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Nexen, Shell primed for deepwater drilling


Shawn McCarthy — Global Energy Reporter

Ottawa— From Wednesday’s Globe and Mail

Calgary-based Nexen Inc. and its partner Royal Dutch Shell PLC are trumpeting a major oil find in the Gulf of Mexico, a discovery that will serve as a test of feared regulatory gridlock in the prolific oil-producing region.

Nexen said late Monday that the Appomattox field contains some 250 million barrels of oil equivalent, making it one of the larger discoveries in the Gulf of Mexico in recent years. Royal Dutch Shell executives said Tuesday that, with the 250-million-barrel Appomattox discovery, the company has added about 500 million barrels of oil to its Gulf of Mexico resource base in the past two years.

Despite a promised regulatory clampdown on safety measures in the Gulf, the companies said they are confident they will soon be able to resume drilling on the recent offshore discoveries, including the prolific Appomattox field.

The companies are waiting on word from the U.S. government on when it will end the moratorium on deepwater drilling so they can begin to appraise and develop the properties. Nexen owns 20 per cent of the deepwater Appomattox play, while Shell has 80 per cent and is the field operator.

“We do plan to follow up with appraisal drilling but obviously, it will be after the moratorium,” Nexen spokesman Tim Chatten said Tuesday. “Both Nexen and the operator Shell are pretty excited about this and it’s a high priority when we’re able to drill there again.”

Industry associations warn that new regulations being planned by the Obama administration could delay the resumption of drilling, and result in higher costs that would discourage investment. But Mr. Chatten said Nexen and Shell remain confident that they’ll be quickly back in business once the moratorium is lifting, a move that is expected next month.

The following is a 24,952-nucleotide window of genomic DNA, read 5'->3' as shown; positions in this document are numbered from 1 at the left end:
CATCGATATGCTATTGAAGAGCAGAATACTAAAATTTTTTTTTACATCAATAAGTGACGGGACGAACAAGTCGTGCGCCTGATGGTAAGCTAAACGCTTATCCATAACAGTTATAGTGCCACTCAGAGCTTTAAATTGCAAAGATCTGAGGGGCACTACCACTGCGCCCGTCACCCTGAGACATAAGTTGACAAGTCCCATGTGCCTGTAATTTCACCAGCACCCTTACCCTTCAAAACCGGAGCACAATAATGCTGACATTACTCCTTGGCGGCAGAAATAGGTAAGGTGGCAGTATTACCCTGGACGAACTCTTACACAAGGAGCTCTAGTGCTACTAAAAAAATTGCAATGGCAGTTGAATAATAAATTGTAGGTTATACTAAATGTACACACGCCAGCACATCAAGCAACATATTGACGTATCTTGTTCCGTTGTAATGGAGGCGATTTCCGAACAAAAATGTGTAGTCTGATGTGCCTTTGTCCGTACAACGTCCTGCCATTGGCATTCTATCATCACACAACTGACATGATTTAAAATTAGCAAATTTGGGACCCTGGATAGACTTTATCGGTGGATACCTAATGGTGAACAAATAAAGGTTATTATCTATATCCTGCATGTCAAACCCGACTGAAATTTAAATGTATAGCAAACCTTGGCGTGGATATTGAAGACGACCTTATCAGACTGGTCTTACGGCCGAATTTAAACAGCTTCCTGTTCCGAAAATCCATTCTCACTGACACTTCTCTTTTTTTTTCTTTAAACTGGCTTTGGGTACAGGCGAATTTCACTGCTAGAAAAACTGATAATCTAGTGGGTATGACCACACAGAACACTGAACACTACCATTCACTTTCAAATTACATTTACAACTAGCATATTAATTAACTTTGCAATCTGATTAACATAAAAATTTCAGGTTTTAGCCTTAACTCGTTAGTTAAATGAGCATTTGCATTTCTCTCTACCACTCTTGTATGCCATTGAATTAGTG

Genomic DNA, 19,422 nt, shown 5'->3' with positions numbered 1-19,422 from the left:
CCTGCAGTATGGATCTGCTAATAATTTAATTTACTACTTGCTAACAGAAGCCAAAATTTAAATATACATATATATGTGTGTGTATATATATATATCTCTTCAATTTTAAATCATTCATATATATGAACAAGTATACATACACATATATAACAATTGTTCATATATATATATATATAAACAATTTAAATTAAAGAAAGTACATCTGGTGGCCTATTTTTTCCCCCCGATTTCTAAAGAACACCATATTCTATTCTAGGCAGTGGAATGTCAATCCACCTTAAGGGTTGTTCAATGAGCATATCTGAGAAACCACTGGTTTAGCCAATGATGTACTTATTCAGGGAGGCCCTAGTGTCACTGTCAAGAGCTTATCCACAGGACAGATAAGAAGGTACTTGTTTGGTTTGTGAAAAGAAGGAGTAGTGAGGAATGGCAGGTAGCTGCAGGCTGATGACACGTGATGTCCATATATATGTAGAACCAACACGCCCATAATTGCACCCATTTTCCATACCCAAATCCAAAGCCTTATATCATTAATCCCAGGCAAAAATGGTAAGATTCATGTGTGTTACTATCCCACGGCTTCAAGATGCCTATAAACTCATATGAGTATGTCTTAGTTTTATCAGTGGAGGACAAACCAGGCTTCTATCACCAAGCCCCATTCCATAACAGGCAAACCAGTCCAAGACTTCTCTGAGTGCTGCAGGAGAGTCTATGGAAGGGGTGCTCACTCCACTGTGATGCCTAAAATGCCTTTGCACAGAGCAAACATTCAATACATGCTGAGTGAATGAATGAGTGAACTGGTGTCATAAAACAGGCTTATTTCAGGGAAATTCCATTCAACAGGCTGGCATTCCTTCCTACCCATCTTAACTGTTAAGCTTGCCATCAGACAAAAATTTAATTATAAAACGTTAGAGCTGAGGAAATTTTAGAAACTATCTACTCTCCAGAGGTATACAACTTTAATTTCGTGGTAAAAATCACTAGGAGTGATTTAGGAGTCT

“From what we’ve heard so far, we’re not overly concerned in terms of our ability to continue operations in the Gulf, either for us or for our partners Shell. … We’ve always targeted best practices so I don’t think that it will change our ability to operate there.”

In a statement Tuesday, Shell said the outlook for deepwater drilling off North America “remains positive, despite the current drilling moratorium in the Gulf of Mexico.”

The global oil giant expects to increase its production in the Gulf to more than 250,000 barrels of oil equivalent, including its share of output from the Perdido project, the world’s deepest offshore drilling and production platform, which began pumping crude last March.

The companies first announced a major discovery at Appomattox last spring, after an exploration well was drilled in 2,200 metres of water to a total depth of 7,600 metres. (The ill-fated BP Macondo well was in 1500 metres of water, with a total depth of 5,200 metres.)

But the planned drilling program was halted after the government imposed its moratorium following the BP explosion. And analysts sounded a note of caution about the industry’s future in the Gulf.

“While this is another data point on the company’s strong track record of recent exploration success, we would note that the current political environment surrounding the Gulf of Mexico could have an impact on the market’s willingness to assign full value to the discovery,” Andrew Potter, analyst with CIBC World Markets Inc., said in a note.

The U.S. Department of Interior is expected to announced planned new offshore drilling regulations this week, a move that would pave the way for Interior Secretary Ken Salazar to announce an end to the moratorium. But industry and government officials expect a delay in drilling activity as companies move to comply with the new regulations and certify with the government that they have done so. And it will take time to clarify the details of the regulations and whether the federal Bureau of Ocean Energy Management, Regulation and Enforcement will have adequate resources to provide quick action on permits.

“I think this is going to take quite some time to work through a series of new regulations and expectations about how to move forward,” said Whitney Stanco, Washington-based analyst with Concept Capital.


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